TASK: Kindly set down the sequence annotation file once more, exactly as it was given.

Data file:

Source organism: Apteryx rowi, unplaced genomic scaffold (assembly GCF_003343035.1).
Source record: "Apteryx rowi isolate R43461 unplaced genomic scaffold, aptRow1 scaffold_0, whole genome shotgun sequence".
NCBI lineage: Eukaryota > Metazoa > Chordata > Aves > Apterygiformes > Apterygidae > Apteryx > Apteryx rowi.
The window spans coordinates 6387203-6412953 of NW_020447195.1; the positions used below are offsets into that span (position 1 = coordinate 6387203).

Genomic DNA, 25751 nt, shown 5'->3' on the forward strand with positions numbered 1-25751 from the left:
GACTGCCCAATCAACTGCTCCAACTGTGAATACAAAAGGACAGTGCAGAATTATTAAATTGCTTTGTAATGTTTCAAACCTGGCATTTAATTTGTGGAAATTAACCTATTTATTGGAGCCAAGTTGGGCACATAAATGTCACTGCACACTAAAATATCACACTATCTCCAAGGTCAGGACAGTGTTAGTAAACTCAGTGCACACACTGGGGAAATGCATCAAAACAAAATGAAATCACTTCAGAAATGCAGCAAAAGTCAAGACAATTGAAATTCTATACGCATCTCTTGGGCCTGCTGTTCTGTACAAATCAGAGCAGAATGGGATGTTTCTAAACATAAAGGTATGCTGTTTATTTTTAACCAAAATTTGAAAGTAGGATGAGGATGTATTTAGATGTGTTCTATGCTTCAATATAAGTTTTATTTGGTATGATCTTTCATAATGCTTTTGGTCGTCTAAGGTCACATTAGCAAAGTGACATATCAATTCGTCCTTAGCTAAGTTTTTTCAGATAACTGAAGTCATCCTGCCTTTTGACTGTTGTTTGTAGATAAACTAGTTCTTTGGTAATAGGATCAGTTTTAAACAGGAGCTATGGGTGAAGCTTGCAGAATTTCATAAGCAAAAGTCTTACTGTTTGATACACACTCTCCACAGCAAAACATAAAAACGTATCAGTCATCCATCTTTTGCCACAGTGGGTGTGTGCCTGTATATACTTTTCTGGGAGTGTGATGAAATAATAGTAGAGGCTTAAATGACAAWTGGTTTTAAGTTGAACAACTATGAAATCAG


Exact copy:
Source organism: Apteryx rowi, unplaced genomic scaffold (assembly GCF_003343035.1).
Source record: "Apteryx rowi isolate R43461 unplaced genomic scaffold, aptRow1 scaffold_0, whole genome shotgun sequence".
NCBI lineage: Eukaryota > Metazoa > Chordata > Aves > Apterygiformes > Apterygidae > Apteryx > Apteryx rowi.
The window spans coordinates 6387203-6412953 of NW_020447195.1; the positions used below are offsets into that span (position 1 = coordinate 6387203).

Genomic DNA, 25751 nt, shown 5'->3' on the forward strand with positions numbered 1-25751 from the left:
GACTGCCCAATCAACTGCTCCAACTGTGAATACAAAAGGACAGTGCAGAATTATTAAATTGCTTTGTAATGTTTCAAACCTGGCATTTAATTTGTGGAAATTAACCTATTTATTGGAGCCAAGTTGGGCACATAAATGTCACTGCACACTAAAATATCACACTATCTCCAAGGTCAGGACAGTGTTAGTAAACTCAGTGCACACACTGGGGAAATGCATCAAAACAAAATGAAATCACTTCAGAAATGCAGCAAAAGTCAAGACAATTGAAATTCTATACGCATCTCTTGGGCCTGCTGTTCTGTACAAATCAGAGCAGAATGGGATGTTTCTAAACATAAAGGTATGCTGTTTATTTTTAACCAAAATTTGAAAGTAGGATGAGGATGTATTTAGATGTGTTCTATGCTTCAATATAAGTTTTATTTGGTATGATCTTTCATAATGCTTTTGGTCGTCTAAGGTCACATTAGCAAAGTGACATATCAATTCGTCCTTAGCTAAGTTTTTTCAGATAACTGAAGTCATCCTGCCTTTTGACTGTTGTTTGTAGATAAACTAGTTCTTTGGTAATAGGATCAGTTTTAAACAGGAGCTATGGGTGAAGCTTGCAGAATTTCATAAGCAAAAGTCTTACTGTTTGATACACACTCTCCACAGCAAAACATAAAAACGTATCAGTCATCCATCTTTTGCCACAGTGGGTGTGTGCCTGTATATACTTTTCTGGGAGTGTGATGAAATAATAGTAGAGGCTTAAATGACAAWTGGTTTTAAGTTGAACAACTATGAAATCAG